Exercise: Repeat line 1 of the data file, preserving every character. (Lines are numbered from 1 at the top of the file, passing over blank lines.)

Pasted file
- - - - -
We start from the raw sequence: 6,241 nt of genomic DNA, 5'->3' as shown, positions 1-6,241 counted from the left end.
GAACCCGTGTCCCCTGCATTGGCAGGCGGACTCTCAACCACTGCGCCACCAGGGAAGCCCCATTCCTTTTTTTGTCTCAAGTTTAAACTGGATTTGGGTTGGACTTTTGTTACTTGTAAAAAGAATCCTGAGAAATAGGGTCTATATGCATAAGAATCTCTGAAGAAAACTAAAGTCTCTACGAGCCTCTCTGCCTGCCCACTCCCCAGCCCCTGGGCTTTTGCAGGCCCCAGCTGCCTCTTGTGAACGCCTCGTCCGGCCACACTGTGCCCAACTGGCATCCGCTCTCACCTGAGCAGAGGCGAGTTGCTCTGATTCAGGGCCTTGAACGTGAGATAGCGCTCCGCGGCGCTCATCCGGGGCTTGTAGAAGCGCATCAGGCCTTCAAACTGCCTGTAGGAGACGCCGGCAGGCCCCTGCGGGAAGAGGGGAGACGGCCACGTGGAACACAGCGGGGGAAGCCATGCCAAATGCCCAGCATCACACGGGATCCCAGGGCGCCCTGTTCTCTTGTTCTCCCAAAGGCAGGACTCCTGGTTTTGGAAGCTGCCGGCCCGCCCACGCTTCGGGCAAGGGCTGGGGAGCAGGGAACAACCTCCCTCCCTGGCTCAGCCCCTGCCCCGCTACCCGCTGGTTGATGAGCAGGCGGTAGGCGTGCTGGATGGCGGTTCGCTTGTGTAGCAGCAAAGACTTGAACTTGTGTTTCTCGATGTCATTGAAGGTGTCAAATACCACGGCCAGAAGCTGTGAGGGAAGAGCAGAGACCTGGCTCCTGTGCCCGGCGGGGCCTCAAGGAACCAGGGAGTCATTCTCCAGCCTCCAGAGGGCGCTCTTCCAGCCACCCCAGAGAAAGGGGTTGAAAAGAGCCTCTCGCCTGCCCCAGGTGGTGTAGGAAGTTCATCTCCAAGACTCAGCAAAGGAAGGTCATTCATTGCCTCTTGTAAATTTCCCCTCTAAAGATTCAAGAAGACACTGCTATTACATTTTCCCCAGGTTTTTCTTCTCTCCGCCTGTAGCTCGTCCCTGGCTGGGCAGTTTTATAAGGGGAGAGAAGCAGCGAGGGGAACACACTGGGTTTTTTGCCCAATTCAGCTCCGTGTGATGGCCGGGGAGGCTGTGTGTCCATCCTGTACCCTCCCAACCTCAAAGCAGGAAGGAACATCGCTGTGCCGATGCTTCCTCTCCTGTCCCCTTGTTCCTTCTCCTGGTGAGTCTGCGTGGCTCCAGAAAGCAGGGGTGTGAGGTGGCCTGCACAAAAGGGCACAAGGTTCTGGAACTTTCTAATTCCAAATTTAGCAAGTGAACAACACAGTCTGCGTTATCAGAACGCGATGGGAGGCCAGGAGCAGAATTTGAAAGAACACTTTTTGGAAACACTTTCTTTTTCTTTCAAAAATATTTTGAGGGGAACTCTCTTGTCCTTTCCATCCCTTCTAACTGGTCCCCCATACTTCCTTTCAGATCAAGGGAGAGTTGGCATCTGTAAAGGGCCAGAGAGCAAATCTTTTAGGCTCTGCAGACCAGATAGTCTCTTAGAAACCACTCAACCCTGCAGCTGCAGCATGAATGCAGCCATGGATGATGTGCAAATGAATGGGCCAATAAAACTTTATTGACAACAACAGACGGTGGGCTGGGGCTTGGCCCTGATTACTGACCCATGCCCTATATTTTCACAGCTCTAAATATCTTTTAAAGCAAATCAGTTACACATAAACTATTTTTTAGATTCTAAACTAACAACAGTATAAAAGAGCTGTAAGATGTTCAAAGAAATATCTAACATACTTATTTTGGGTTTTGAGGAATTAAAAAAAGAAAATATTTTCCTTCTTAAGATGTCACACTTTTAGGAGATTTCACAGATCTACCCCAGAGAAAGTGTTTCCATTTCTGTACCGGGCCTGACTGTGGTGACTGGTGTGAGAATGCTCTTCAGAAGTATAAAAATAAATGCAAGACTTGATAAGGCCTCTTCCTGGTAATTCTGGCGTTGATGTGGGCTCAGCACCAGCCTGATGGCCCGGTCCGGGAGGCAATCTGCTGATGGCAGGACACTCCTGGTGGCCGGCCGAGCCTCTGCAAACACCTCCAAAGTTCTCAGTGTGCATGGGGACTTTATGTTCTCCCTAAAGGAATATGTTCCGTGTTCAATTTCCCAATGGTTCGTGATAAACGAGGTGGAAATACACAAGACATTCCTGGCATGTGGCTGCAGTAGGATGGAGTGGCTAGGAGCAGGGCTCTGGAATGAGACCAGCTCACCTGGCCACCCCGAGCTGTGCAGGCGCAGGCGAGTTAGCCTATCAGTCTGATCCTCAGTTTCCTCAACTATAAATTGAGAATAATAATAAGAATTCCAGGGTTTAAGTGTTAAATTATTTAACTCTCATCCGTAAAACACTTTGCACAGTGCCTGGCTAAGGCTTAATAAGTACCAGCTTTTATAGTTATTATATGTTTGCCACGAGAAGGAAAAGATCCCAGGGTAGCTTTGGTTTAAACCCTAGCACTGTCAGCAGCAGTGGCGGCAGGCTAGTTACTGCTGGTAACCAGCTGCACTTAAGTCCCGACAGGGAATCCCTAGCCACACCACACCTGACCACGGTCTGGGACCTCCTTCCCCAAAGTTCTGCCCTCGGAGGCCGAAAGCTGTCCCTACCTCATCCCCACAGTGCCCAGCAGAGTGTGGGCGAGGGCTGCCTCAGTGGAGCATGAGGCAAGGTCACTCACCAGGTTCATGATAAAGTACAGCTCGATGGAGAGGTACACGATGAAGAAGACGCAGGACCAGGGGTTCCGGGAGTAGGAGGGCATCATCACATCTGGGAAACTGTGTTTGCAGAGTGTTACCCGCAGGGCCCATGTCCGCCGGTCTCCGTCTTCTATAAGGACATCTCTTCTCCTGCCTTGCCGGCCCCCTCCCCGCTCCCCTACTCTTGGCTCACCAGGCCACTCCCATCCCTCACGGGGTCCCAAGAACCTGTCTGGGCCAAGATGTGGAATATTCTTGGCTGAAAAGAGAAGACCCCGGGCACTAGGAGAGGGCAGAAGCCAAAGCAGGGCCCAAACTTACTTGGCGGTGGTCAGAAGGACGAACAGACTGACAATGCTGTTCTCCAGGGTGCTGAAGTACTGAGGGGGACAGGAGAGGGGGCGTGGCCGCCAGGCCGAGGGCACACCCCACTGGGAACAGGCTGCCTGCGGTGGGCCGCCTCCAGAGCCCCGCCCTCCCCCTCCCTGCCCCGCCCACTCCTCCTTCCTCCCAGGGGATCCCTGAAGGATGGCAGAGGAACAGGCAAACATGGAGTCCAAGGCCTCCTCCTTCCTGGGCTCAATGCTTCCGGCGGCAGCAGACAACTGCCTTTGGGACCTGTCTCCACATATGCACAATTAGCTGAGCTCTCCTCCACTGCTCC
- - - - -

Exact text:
We start from the raw sequence: 6,241 nt of genomic DNA, 5'->3' as shown, positions 1-6,241 counted from the left end.